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Author Topic: When to quit my job for a clerkship  (Read 927 times)

chi2009

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When to quit my job for a clerkship
« on: June 02, 2010, 02:55:25 PM »
Just finished my first year, but have 3 to go since I'm a part-time student.  I have a great job right now that pays really well, plus I make extra money doing independent contract work.  Unfortunately, neither are in the legal field.  I've been looking at clerkships and various positions at local firms, but they only pay a fraction of what I make now.  So the transition is going to be painful.  At what point do I really need to get a law-related job?  I talked to someone who kept her (non-law-related) job and got a part-time clerkship, but I'm not sure how well I could swing a job, a clerkship, and maintain my GPA.  Any thoughts?

Thane Messinger

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Re: When to quit my job for a clerkship
« Reply #1 on: June 05, 2010, 05:02:37 AM »
Just finished my first year, but have 3 to go since I'm a part-time student.  I have a great job right now that pays really well, plus I make extra money doing independent contract work.  Unfortunately, neither are in the legal field.  I've been looking at clerkships and various positions at local firms, but they only pay a fraction of what I make now.  So the transition is going to be painful.  At what point do I really need to get a law-related job?  I talked to someone who kept her (non-law-related) job and got a part-time clerkship, but I'm not sure how well I could swing a job, a clerkship, and maintain my GPA.  Any thoughts?

Aloha, Chi -

Much of the answer might depend on those all-important grades.  If sufficiently high, you'll have much more breathing room in terms of moving to a well-paying legal position.  (True, the part-time program might dampen that somewhat.)  On the positive side, this is a good problem, especially now.  And legal employers might well be interested in your non-legal professional skills and knowledge.  (These might not be the conventional big law employers that everyone seems to focus in on, although this too depends on your circumstances rather than a generalized answer.)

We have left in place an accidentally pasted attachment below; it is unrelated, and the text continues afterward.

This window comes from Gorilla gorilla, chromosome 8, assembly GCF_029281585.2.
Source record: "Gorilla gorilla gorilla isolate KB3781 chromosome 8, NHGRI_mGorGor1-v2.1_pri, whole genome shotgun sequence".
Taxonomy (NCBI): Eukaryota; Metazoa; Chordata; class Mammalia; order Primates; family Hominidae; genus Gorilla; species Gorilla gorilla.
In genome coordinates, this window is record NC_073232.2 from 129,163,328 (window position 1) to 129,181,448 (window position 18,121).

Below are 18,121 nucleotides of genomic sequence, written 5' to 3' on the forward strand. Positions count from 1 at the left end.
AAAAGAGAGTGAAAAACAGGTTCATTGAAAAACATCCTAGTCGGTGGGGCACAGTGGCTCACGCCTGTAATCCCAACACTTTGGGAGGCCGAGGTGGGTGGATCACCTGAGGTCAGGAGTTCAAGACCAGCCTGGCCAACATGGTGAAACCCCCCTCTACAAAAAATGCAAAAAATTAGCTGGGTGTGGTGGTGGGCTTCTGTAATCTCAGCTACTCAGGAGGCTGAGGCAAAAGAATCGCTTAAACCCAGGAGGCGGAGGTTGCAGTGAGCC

Have you a preference in terms of eventual practice?  Have you done much researching or networking (on either the legal or non-legal sides) into those possible offices?

Thane.

chi2009

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Re: When to quit my job for a clerkship
« Reply #2 on: June 05, 2010, 12:10:04 PM »
Even though my current job is not law-related, I would think (or hope) that employers would realize that the process of going to law school while also working full time requires superb time management and organization skills.

cooleylawstudent

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Re: When to quit my job for a clerkship
« Reply #3 on: June 05, 2010, 05:40:37 PM »
if your grades stay high then keep it, if they start to slip take out student loans.


Thane Messinger

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Re: When to quit my job for a clerkship
« Reply #4 on: June 06, 2010, 12:23:55 AM »
Even though my current job is not law-related, I would think (or hope) that employers would realize that the process of going to law school while also working full time requires superb time management and organization skills.

Sadly, even if they did it likely wouldn't compensate entirely for the downsides.  Another aspect: if we're talking a well-paying job, are we also talking a job that takes more than 40 hours per week? 

Thane.

chi2009

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Re: When to quit my job for a clerkship
« Reply #5 on: June 06, 2010, 06:17:20 AM »
Even though my current job is not law-related, I would think (or hope) that employers would realize that the process of going to law school while also working full time requires superb time management and organization skills.

Sorry I missed your earlier question - I'm most interested in finance or tax law.  I've done some networking in this area, and my tax prof has offered to give me a research assistantship on an article he's working on.  I know there are some internships with the IRS in town and I've just started looking into those.  I've looked generally at various firm positions, but the compensation for most of them is horrifying.  Alternatively, I could take something similar as an externship and get credit for it instead.

I currently work about 40 hrs/week, with 25 - 30 of those at an office job and 10-15 as an independent contractor.  I have much more flexibility with the latter.  I'm by no means wealthy, but I make a comfortable living with minimal student loans.  The good thing about my office job is that I fulfill a variety of functions, which has broadened my skill set.  It's a fairly small office, and I started out doing mostly PR/marketing and office management.  But because of a series of unforeseen events, including the sudden death of a coworker, I've taken over all the accounting/bookkeeping and the regulatory compliance stuff we have to do for state licensures.  And the company is highly flexible with my schedule.  My grades are fine (top 10%), but not sure how much that will actually matter in this situation.


Thane Messinger

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Re: When to quit my job for a clerkship
« Reply #6 on: June 07, 2010, 01:48:34 AM »